Many kids like to chew gum, but there is conflicting information about whether it is good for them or can be harmful. The right gum can be beneficial in some cases, while the wrong kind can be detrimental to your child’s oral health.
The mouth is full of bacteria, including streptococcus mutans, which are responsible for the formation of cavities. When the bacteria are combined with sugar from food, beverages, or gum, they produce acid that wears away at tooth enamel and can cause cavities and demineralization.
Saliva neutralizes the acid that causes cavities. Chewing gum increases the mouth’s production of saliva and neutralizes more acid. If the mouth produces more saliva and the amount of acid is reduced, this can cause the tooth enamel to remineralize and reverse cavities. However, gums that are sweetened with sugar can increase the amount of acid in the mouth.
Xylitol is a natural sweetener that is found in some fruits and vegetables and has fewer calories than sugar. It is also found in some types of gum. Xylitol gum can reduce the growth of streptococcus mutans bacteria because the bacteria are not able to metabolize it. This effect can last for years. Xylitol gum is most effective when it is chewed often around the ages of 5 and 6, before children get their permanent teeth.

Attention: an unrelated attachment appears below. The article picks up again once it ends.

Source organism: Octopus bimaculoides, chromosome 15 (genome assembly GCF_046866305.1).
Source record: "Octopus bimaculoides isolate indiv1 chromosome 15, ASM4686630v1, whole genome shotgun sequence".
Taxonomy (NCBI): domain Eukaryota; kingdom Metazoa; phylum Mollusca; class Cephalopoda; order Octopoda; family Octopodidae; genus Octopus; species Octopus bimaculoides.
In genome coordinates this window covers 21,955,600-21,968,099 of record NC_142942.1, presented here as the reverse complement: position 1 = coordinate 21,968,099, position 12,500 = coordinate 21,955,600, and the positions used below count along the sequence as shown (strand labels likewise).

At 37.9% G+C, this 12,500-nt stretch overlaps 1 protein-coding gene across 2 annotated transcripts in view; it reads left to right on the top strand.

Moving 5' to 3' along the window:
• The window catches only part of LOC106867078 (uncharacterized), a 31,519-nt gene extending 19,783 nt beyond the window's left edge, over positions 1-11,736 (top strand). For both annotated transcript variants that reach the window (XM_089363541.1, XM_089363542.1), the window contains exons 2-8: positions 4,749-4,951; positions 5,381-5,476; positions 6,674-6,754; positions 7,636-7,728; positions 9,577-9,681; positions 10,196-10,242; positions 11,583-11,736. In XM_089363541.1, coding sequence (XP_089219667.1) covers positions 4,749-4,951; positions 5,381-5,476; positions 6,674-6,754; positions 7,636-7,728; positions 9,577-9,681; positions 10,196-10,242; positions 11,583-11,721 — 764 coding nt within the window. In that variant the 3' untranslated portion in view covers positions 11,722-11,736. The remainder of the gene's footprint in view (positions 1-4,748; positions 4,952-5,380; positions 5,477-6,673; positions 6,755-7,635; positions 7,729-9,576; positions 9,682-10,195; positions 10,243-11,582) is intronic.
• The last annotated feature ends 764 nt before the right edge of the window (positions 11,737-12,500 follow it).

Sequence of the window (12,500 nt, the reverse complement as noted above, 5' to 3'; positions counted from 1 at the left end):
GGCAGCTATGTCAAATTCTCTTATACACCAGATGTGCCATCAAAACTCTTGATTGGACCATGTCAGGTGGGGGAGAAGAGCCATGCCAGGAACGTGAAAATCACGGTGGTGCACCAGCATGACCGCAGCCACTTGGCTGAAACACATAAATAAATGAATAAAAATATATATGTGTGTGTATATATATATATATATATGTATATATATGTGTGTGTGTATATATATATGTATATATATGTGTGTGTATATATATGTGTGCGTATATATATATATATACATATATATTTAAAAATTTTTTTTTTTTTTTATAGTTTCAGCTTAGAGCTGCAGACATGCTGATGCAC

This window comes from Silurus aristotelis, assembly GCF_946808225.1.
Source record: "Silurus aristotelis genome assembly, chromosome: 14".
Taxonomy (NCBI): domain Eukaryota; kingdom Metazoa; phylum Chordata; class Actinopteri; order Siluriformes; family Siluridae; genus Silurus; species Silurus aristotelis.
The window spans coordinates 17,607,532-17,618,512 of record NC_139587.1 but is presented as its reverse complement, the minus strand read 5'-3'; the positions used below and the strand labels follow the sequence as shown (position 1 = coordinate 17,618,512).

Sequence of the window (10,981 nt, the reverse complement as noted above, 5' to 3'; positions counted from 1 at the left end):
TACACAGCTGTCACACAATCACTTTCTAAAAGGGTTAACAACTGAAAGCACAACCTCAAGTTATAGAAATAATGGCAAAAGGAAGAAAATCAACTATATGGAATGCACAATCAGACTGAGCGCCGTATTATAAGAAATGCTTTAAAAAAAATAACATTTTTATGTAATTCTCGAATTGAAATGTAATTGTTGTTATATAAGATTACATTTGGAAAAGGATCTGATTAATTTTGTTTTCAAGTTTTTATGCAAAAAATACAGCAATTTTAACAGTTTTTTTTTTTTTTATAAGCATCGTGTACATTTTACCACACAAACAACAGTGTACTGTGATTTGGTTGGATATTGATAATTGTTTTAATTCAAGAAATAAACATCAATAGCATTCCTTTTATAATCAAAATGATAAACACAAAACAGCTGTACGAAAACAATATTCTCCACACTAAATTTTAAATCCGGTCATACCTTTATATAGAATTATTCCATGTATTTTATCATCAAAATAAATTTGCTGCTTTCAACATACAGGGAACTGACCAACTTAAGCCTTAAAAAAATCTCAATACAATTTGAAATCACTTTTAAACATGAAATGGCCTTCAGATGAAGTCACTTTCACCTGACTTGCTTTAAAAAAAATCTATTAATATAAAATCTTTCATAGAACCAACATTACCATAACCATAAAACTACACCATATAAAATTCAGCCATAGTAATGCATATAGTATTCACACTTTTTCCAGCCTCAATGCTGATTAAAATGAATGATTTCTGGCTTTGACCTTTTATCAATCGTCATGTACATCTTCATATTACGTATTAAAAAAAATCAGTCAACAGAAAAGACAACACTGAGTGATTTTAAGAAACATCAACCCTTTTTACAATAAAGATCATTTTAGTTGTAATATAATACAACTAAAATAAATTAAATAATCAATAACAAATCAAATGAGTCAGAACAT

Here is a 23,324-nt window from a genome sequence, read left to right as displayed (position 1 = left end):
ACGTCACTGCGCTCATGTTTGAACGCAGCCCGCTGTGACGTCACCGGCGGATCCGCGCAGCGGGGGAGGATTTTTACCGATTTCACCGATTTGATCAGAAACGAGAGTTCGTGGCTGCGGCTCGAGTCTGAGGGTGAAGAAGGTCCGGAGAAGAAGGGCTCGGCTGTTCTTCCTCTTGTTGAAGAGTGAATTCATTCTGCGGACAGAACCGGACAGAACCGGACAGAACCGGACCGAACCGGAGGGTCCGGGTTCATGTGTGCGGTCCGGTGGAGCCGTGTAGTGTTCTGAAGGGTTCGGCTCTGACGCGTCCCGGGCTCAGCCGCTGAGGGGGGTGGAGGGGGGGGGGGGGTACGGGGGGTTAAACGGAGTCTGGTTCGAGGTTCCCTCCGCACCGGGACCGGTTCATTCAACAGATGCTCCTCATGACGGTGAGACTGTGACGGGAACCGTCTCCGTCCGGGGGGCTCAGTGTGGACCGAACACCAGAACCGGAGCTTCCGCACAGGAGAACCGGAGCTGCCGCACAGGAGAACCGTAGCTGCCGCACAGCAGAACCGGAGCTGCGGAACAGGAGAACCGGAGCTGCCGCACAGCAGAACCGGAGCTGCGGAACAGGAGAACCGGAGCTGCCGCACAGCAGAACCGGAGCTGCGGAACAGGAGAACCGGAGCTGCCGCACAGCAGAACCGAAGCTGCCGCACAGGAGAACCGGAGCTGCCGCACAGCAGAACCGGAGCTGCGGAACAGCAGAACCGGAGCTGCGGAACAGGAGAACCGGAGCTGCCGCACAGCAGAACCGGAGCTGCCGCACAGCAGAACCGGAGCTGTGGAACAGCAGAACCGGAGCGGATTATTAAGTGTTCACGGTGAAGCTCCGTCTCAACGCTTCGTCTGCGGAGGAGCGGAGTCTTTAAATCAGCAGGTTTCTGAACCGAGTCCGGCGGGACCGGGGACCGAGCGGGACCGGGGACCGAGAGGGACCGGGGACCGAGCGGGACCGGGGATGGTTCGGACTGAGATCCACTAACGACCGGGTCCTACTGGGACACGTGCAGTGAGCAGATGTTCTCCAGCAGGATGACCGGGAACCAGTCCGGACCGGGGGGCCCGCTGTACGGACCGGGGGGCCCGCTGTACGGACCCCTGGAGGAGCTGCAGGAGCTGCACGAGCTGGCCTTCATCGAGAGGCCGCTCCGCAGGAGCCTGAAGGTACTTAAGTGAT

Chewing gum with xylitol can help prevent cavities. One study found that xylitol reduced the amount of plaque on subjects’ teeth by 35 percent. Chewing gum that contains xylitol or recaldent, a form of calcium phosphate, can harden enamel, even if cavities have already started to develop. Calcium lactate is another additive that, when added to gum with xylitol, can help with remineralization.
If it is not possible for your child to brush his or her teeth after a meal, chewing gum is a good alternative. However, chewing gum is no substitute for brushing and flossing. You should be sure to give your child only sugar-free gum, preferably a variety that contains xylitol, recaldent, or calcium lactate.